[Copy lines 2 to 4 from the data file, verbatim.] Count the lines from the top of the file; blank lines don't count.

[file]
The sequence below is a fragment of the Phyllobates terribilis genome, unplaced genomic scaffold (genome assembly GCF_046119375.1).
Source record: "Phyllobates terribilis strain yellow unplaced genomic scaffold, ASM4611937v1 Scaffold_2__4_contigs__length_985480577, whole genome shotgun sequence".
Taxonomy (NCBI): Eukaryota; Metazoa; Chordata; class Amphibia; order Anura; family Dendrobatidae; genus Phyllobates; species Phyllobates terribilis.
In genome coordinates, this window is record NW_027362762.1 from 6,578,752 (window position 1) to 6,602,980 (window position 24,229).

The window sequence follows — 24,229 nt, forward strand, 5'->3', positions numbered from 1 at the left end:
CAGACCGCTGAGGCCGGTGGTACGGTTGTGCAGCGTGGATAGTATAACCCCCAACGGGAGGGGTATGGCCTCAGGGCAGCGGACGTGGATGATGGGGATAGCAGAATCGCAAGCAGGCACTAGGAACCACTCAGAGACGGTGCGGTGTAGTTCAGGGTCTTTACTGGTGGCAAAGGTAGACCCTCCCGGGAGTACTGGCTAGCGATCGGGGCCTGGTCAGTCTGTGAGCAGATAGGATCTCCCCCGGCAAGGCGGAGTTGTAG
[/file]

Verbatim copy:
Source record: "Phyllobates terribilis strain yellow unplaced genomic scaffold, ASM4611937v1 Scaffold_2__4_contigs__length_985480577, whole genome shotgun sequence".
Taxonomy (NCBI): Eukaryota; Metazoa; Chordata; class Amphibia; order Anura; family Dendrobatidae; genus Phyllobates; species Phyllobates terribilis.
In genome coordinates, this window is record NW_027362762.1 from 6,578,752 (window position 1) to 6,602,980 (window position 24,229).